Beth Comstock
What Were They Thinking?

Web journalism arrives

Journalism.001The Internet ran over journalism. And a lot of people are just waiting for the victim to stop twitching so they can bury it. 

There are plenty of reasons to despair that it was a hit-and-run. Advertising and readers fled print media to go online. Traditional newrooms emptying or shutting down completely. PR people now outnumber reporters 5 to 1 and make 40% more.

Worse, most of what runs on the leading "news" websites are repurposed stories from the remaining legacy media. Endless "listicles" seem to be the web's most signifiant contribution to the trade. Otherwise, partisanship reigns in online echo chambers of conspiracy hounds and smear mongers. Elsewhere the newsweb exhbits a weird fascination with cute pets, ordinary people being stupid, and celebrities behaving badly.

But now a ray of hope has emerged from that dark cloud -- a one-man story factory named Steven Brill partnered with Huffington Post on invesigative journalism worthy of the likes of Upton Sinclair and Seymour Hersh at their best.

 "America's Most Admired Lawbreaker" is a 15-part narrative about Johnson & Johnson's marketing of the anti-psychotic drug Risperdal for "off-label" ailments like dementia in the elderly and autism in children. 

Brill is a lawyer-turned journalist-turned entrepreneur who founded American Lawyer magazine in  1979 and Court TV in 1989. After that, he turned his attention to other ventures, some of which failed (e.g., Brill's Content) and some of which succeeded (e.g., Journalism Online, sold to R. R. Donnelly for $45 million in 2011). Inbetween, he has written book-length invesigations into everything from America's public schools to its healthcare system.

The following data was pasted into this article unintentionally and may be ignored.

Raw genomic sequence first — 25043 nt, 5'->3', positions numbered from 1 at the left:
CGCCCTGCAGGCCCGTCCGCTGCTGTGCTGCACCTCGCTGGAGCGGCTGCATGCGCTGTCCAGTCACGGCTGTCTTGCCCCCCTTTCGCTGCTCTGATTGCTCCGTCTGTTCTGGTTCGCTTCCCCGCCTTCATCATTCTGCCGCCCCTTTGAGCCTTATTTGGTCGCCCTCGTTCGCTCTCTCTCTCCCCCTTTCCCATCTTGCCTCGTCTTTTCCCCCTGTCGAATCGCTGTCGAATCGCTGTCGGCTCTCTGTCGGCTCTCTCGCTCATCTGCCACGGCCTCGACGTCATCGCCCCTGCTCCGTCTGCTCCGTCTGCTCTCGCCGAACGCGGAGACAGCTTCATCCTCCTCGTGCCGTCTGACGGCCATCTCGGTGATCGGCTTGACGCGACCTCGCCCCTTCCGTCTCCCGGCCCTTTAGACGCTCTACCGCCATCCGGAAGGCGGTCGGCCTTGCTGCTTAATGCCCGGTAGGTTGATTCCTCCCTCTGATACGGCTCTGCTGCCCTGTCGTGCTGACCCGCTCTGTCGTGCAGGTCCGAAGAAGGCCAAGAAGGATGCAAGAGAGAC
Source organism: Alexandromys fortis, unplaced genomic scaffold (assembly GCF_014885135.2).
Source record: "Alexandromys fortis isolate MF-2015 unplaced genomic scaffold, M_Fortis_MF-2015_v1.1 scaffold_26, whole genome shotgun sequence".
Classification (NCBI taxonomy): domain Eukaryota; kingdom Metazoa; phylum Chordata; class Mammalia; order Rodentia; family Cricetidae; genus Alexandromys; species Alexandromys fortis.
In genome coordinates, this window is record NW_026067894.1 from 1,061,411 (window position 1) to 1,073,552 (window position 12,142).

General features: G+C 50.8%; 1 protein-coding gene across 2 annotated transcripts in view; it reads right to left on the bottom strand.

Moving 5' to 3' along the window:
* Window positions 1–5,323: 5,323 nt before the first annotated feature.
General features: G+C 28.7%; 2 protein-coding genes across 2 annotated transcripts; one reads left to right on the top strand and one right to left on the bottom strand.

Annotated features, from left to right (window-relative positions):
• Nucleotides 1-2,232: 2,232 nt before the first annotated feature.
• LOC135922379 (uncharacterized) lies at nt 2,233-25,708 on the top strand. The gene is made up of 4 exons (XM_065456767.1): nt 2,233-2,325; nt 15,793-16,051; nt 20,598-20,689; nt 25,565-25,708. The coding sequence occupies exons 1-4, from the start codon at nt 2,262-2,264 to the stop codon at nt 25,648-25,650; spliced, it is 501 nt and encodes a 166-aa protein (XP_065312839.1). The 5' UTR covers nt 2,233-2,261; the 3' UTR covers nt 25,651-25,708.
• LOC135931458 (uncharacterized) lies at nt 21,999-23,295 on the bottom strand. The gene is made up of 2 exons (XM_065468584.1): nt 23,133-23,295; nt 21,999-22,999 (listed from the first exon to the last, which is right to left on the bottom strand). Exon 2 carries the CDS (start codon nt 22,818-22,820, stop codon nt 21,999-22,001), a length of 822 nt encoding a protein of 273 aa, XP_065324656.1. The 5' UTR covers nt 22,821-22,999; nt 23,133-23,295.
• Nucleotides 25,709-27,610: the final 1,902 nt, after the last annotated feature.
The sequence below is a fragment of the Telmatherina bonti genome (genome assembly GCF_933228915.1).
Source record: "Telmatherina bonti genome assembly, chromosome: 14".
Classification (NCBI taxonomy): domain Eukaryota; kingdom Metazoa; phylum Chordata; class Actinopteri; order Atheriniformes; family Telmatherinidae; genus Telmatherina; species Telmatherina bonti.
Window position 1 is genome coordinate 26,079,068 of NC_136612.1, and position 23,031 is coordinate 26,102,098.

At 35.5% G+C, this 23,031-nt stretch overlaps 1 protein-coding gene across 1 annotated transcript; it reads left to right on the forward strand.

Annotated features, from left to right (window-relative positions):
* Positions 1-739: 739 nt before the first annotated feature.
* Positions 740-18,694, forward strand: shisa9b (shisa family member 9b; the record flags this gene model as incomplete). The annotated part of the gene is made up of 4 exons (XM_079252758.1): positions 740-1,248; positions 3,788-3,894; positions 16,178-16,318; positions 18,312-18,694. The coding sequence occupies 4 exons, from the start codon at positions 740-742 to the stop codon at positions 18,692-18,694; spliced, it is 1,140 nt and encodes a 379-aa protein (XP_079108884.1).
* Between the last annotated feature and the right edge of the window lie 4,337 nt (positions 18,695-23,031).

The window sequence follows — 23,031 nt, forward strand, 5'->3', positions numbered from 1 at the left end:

Brill can type faster than most of us can write. His output is prodigious and its quality is first-rate. When he dives into a subject, he descends to the depths of an unmanned submarine and he turns over rocks embedded in the seabed for millennia.  

I should add here that I have no idea if the accusations he makes about J&J are accurate. But I should also note that the company has settled federal, state, and private suits over its marketing of Risperdal to the tune of more than $2.5 billion. 

But what's remarkable about Brill's story is not only its length, but the way it exploits all the capabilities of the web. This story was carefully constructed with sidebar links to videos, trial transcripts, depositions, and other primary source material that expands on the narrative and gives readers an opportunity to make their own judgments.

It's a devestating chronicle, exactly the opposite of shoveling content online. And an example of what web journalism may one day be. It also represents both a challenge and an opportunity for public relations practitioners. 

The opportunity of course is to use the same techniques to tell an organization's own story. The challenge is what to do when someone else uses them to tell a story about you.

J&J alas may be a case study of the latter. And every public relations practitioner should read and view "America's Most Admired Lawbreaker," not for schandenfreud's sake but as an object lesson in the power of new media.

 

 

 

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